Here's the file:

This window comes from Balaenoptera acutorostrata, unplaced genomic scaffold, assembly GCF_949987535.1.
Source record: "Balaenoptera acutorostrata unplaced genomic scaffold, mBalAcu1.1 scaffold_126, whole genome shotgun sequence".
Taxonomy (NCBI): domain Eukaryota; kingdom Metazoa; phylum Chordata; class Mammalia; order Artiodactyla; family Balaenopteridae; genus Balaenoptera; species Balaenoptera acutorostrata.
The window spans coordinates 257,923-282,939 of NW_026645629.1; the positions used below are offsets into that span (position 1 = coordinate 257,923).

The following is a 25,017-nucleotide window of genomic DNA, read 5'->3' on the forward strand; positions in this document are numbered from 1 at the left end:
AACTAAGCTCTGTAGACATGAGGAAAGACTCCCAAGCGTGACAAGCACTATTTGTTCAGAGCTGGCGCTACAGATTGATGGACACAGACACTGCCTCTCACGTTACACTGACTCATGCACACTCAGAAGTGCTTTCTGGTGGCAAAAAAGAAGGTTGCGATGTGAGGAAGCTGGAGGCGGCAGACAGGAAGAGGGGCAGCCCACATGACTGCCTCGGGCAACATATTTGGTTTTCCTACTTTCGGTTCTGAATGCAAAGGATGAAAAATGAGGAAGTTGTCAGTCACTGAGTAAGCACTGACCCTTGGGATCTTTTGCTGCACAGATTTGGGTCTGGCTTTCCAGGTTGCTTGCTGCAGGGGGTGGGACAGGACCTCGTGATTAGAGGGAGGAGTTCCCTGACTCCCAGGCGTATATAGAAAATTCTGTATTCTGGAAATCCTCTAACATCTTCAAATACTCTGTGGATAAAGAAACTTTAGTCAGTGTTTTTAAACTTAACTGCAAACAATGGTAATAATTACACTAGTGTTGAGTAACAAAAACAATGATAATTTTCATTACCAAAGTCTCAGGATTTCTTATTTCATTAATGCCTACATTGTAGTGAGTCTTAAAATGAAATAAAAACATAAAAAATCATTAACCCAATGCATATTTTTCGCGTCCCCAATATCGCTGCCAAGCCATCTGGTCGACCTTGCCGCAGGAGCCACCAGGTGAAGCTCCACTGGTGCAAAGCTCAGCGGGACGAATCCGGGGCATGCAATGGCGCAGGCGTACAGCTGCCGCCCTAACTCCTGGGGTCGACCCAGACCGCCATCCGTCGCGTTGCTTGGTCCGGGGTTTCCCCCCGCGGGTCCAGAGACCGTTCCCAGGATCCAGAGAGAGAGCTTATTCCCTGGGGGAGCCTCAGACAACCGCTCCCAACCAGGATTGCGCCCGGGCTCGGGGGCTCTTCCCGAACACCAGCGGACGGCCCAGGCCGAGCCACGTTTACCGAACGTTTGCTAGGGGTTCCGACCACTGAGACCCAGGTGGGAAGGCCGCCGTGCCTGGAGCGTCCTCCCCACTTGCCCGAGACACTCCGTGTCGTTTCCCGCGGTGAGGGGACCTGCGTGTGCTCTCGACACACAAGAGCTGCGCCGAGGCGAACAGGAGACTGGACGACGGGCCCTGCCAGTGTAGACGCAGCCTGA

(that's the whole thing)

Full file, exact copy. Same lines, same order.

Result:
This window comes from Balaenoptera acutorostrata, unplaced genomic scaffold, assembly GCF_949987535.1.
Source record: "Balaenoptera acutorostrata unplaced genomic scaffold, mBalAcu1.1 scaffold_126, whole genome shotgun sequence".
Taxonomy (NCBI): domain Eukaryota; kingdom Metazoa; phylum Chordata; class Mammalia; order Artiodactyla; family Balaenopteridae; genus Balaenoptera; species Balaenoptera acutorostrata.
The window spans coordinates 257,923-282,939 of NW_026645629.1; the positions used below are offsets into that span (position 1 = coordinate 257,923).

The following is a 25,017-nucleotide window of genomic DNA, read 5'->3' on the forward strand; positions in this document are numbered from 1 at the left end:
AACTAAGCTCTGTAGACATGAGGAAAGACTCCCAAGCGTGACAAGCACTATTTGTTCAGAGCTGGCGCTACAGATTGATGGACACAGACACTGCCTCTCACGTTACACTGACTCATGCACACTCAGAAGTGCTTTCTGGTGGCAAAAAAGAAGGTTGCGATGTGAGGAAGCTGGAGGCGGCAGACAGGAAGAGGGGCAGCCCACATGACTGCCTCGGGCAACATATTTGGTTTTCCTACTTTCGGTTCTGAATGCAAAGGATGAAAAATGAGGAAGTTGTCAGTCACTGAGTAAGCACTGACCCTTGGGATCTTTTGCTGCACAGATTTGGGTCTGGCTTTCCAGGTTGCTTGCTGCAGGGGGTGGGACAGGACCTCGTGATTAGAGGGAGGAGTTCCCTGACTCCCAGGCGTATATAGAAAATTCTGTATTCTGGAAATCCTCTAACATCTTCAAATACTCTGTGGATAAAGAAACTTTAGTCAGTGTTTTTAAACTTAACTGCAAACAATGGTAATAATTACACTAGTGTTGAGTAACAAAAACAATGATAATTTTCATTACCAAAGTCTCAGGATTTCTTATTTCATTAATGCCTACATTGTAGTGAGTCTTAAAATGAAATAAAAACATAAAAAATCATTAACCCAATGCATATTTTTCGCGTCCCCAATATCGCTGCCAAGCCATCTGGTCGACCTTGCCGCAGGAGCCACCAGGTGAAGCTCCACTGGTGCAAAGCTCAGCGGGACGAATCCGGGGCATGCAATGGCGCAGGCGTACAGCTGCCGCCCTAACTCCTGGGGTCGACCCAGACCGCCATCCGTCGCGTTGCTTGGTCCGGGGTTTCCCCCCGCGGGTCCAGAGACCGTTCCCAGGATCCAGAGAGAGAGCTTATTCCCTGGGGGAGCCTCAGACAACCGCTCCCAACCAGGATTGCGCCCGGGCTCGGGGGCTCTTCCCGAACACCAGCGGACGGCCCAGGCCGAGCCACGTTTACCGAACGTTTGCTAGGGGTTCCGACCACTGAGACCCAGGTGGGAAGGCCGCCGTGCCTGGAGCGTCCTCCCCACTTGCCCGAGACACTCCGTGTCGTTTCCCGCGGTGAGGGGACCTGCGTGTGCTCTCGACACACAAGAGCTGCGCCGAGGCGAACAGGAGACTGGACGACGGGCCCTGCCAGTGTAGACGCAGCCTGA